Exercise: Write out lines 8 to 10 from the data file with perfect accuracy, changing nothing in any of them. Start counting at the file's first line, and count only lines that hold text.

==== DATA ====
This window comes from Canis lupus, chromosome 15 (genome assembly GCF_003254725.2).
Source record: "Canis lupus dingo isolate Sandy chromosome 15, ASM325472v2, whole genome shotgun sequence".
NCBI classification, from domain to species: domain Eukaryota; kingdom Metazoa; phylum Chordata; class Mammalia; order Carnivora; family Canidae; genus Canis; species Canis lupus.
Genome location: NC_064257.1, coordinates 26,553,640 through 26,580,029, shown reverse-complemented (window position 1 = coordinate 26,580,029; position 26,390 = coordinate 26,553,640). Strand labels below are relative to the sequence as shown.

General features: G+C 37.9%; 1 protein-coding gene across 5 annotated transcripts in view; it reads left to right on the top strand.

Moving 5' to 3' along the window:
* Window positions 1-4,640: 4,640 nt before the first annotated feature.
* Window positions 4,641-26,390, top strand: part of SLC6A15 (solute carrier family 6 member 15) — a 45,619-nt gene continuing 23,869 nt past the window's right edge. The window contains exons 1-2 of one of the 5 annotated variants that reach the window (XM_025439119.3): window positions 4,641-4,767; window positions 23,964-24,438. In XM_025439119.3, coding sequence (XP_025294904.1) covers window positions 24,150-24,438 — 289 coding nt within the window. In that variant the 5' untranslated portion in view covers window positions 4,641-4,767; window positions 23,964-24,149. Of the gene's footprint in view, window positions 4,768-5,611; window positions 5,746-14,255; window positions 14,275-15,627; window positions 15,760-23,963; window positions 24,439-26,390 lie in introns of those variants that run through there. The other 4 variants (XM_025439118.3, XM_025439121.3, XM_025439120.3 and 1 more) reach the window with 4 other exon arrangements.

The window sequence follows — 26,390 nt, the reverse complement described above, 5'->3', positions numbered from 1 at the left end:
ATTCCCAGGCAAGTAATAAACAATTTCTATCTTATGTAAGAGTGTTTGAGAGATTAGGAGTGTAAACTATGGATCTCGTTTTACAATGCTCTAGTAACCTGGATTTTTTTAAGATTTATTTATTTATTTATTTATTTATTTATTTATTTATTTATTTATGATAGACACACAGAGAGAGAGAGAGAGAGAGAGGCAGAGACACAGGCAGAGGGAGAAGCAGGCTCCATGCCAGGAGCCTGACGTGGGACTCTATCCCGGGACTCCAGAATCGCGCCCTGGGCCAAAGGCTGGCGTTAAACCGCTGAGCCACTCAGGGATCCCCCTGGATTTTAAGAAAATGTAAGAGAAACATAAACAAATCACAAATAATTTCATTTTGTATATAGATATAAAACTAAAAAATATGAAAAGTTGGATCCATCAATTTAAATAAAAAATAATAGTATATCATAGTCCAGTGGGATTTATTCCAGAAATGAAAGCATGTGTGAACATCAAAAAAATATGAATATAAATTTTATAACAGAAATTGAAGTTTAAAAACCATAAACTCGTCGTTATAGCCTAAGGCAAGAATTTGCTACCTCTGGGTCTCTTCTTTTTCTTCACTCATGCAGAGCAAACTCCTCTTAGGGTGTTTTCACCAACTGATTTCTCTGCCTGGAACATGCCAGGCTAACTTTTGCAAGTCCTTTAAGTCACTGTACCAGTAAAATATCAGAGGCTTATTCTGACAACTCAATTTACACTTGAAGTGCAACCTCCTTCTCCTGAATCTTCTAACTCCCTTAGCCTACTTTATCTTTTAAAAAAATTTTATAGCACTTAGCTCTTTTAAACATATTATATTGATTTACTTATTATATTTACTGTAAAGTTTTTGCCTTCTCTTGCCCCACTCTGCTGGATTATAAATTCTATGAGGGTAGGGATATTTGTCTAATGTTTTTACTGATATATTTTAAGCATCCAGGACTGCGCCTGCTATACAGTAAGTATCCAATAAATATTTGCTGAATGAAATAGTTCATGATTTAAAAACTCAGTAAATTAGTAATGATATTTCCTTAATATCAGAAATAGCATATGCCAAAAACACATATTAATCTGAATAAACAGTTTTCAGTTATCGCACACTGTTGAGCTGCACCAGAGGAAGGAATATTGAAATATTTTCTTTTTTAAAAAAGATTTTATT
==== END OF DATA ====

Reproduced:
* Window positions 4,641-26,390, top strand: part of SLC6A15 (solute carrier family 6 member 15) — a 45,619-nt gene continuing 23,869 nt past the window's right edge. The window contains exons 1-2 of one of the 5 annotated variants that reach the window (XM_025439119.3): window positions 4,641-4,767; window positions 23,964-24,438. In XM_025439119.3, coding sequence (XP_025294904.1) covers window positions 24,150-24,438 — 289 coding nt within the window. In that variant the 5' untranslated portion in view covers window positions 4,641-4,767; window positions 23,964-24,149. Of the gene's footprint in view, window positions 4,768-5,611; window positions 5,746-14,255; window positions 14,275-15,627; window positions 15,760-23,963; window positions 24,439-26,390 lie in introns of those variants that run through there. The other 4 variants (XM_025439118.3, XM_025439121.3, XM_025439120.3 and 1 more) reach the window with 4 other exon arrangements.

The window sequence follows — 26,390 nt, the reverse complement described above, 5'->3', positions numbered from 1 at the left end:
ATTCCCAGGCAAGTAATAAACAATTTCTATCTTATGTAAGAGTGTTTGAGAGATTAGGAGTGTAAACTATGGATCTCGTTTTACAATGCTCTAGTAACCTGGATTTTTTTAAGATTTATTTATTTATTTATTTATTTATTTATTTATTTATTTATTTATGATAGACACACAGAGAGAGAGAGAGAGAGAGAGGCAGAGACACAGGCAGAGGGAGAAGCAGGCTCCATGCCAGGAGCCTGACGTGGGACTCTATCCCGGGACTCCAGAATCGCGCCCTGGGCCAAAGGCTGGCGTTAAACCGCTGAGCCACTCAGGGATCCCCCTGGATTTTAAGAAAATGTAAGAGAAACATAAACAAATCACAAATAATTTCATTTTGTATATAGATATAAAACTAAAAAATATGAAAAGTTGGATCCATCAATTTAAATAAAAAATAATAGTATATCATAGTCCAGTGGGATTTATTCCAGAAATGAAAGCATGTGTGAACATCAAAAAAATATGAATATAAATTTTATAACAGAAATTGAAGTTTAAAAACCATAAACTCGTCGTTATAGCCTAAGGCAAGAATTTGCTACCTCTGGGTCTCTTCTTTTTCTTCACTCATGCAGAGCAAACTCCTCTTAGGGTGTTTTCACCAACTGATTTCTCTGCCTGGAACATGCCAGGCTAACTTTTGCAAGTCCTTTAAGTCACTGTACCAGTAAAATATCAGAGGCTTATTCTGACAACTCAATTTACACTTGAAGTGCAACCTCCTTCTCCTGAATCTTCTAACTCCCTTAGCCTACTTTATCTTTTAAAAAAATTTTATAGCACTTAGCTCTTTTAAACATATTATATTGATTTACTTATTATATTTACTGTAAAGTTTTTGCCTTCTCTTGCCCCACTCTGCTGGATTATAAATTCTATGAGGGTAGGGATATTTGTCTAATGTTTTTACTGATATATTTTAAGCATCCAGGACTGCGCCTGCTATACAGTAAGTATCCAATAAATATTTGCTGAATGAAATAGTTCATGATTTAAAAACTCAGTAAATTAGTAATGATATTTCCTTAATATCAGAAATAGCATATGCCAAAAACACATATTAATCTGAATAAACAGTTTTCAGTTATCGCACACTGTTGAGCTGCACCAGAGGAAGGAATATTGAAATATTTTCTTTTTTAAAAAAGATTTTATT